A. At the individual level, the concern is that the values by which self-interest and other motives are balanced with concern for fairness and the common good, both inside and outside of a company.

 B. At the organization level, the concern is for the strength of the group conscience that every company has as it pursues its economic objectives.

 C. At the business system level, the concern is for the pattern of social, political, and economic forces that drives individuals and businesses.

IV. There are three views of decision making for the business communicator and all others who make business decisions.

 A. A moral point of view.

  1. Helps individuals establish a willingness to seek out and act on reasons.

  2. Requires individuals to act impartially.

  3. Under this view, the decisions to be made are not especially clear and most often decision makers do not have adequate information.

 B. An economic point of view.

  1. Allocates resources based on the forces of supply and demand.

  2. Incorporates assumptions about the free market, such as honesty, theft, and fraud into decisions.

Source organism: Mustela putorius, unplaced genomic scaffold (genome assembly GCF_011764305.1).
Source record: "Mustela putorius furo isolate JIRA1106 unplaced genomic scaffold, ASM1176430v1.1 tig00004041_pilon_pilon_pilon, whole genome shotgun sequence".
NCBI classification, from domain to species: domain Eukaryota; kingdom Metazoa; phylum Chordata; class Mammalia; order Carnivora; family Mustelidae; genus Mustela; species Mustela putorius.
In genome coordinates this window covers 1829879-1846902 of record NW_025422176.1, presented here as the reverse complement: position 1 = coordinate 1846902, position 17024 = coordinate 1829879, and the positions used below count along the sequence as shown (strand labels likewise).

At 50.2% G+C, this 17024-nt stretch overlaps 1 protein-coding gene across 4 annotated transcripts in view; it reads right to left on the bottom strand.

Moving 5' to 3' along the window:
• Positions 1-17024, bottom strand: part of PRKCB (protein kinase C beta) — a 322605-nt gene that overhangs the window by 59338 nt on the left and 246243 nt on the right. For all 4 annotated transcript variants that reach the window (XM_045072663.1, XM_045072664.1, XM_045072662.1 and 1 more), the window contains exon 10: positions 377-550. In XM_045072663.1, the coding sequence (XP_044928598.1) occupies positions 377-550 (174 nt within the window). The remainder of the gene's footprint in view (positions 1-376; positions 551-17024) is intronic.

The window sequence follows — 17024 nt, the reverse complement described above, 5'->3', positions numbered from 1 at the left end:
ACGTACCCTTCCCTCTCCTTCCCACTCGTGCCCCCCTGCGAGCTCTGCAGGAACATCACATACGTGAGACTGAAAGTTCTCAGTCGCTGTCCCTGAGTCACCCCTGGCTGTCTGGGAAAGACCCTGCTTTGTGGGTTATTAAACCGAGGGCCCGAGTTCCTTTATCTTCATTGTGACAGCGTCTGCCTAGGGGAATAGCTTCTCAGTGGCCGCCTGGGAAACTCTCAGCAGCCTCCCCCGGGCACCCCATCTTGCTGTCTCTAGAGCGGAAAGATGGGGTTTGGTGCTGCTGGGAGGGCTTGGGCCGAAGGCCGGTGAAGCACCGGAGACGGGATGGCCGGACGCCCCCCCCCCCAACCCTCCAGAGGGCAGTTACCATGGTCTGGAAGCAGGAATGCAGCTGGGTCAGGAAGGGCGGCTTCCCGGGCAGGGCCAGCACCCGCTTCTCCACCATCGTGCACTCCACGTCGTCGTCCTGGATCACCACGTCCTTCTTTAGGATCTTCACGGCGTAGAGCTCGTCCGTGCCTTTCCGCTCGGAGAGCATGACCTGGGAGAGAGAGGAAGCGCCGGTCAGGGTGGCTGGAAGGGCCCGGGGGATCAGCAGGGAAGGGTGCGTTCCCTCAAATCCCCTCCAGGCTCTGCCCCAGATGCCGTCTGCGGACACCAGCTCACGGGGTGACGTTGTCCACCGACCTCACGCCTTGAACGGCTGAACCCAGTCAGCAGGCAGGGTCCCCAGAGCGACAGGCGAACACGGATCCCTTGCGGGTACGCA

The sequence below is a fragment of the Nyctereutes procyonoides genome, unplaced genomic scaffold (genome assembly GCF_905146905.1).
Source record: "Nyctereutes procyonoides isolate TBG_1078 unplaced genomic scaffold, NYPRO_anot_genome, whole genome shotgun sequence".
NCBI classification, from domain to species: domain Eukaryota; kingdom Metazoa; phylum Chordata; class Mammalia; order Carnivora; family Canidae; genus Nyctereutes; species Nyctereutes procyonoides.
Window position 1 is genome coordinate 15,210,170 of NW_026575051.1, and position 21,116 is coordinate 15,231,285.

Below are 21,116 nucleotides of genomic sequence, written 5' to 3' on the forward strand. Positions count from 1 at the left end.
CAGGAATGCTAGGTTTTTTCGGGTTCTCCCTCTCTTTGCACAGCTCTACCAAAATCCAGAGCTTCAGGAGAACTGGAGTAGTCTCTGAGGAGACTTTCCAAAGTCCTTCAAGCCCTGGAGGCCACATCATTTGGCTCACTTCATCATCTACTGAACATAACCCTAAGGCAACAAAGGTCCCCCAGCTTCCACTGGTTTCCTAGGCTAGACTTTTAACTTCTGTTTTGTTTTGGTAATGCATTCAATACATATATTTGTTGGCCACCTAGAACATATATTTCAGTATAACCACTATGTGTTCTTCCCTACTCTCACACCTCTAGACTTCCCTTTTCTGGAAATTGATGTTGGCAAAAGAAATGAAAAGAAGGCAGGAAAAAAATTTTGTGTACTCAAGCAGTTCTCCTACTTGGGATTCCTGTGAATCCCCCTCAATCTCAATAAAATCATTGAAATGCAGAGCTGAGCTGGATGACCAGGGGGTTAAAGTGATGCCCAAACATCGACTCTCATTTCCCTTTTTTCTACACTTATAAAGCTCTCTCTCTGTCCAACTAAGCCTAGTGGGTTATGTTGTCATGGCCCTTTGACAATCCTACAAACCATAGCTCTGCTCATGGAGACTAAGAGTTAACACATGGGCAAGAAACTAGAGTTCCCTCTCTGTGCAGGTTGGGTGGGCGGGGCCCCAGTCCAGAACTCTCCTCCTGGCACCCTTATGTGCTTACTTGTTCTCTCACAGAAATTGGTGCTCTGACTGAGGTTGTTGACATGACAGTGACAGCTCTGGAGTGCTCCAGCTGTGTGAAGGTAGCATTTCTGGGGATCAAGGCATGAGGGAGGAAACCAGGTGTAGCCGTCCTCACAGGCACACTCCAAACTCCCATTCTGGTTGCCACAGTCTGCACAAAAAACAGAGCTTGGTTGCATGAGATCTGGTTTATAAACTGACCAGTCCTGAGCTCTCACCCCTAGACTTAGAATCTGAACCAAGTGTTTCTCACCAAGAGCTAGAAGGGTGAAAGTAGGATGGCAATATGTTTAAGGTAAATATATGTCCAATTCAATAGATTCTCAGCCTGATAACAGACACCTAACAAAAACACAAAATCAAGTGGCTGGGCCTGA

3. Stresses that companies are not merely abstract economic entities, but large-scale organizations that involve human beings and must operate in a complex environment.

 C. A legal point of view.

  1. Helps business activity stay in line with the extensive system of laws which govern our nation.

  2. Ignores a number of realities involving the law and decision making.

a. The law is inappropriate for regulating certain aspects of
Business activity; not everything immoral is illegal. 

   b. The law if often too slow to develop in new areas of concern.

   c. The law employs moral concepts which are not precisely defined, making it difficult to make decisions without considering morality.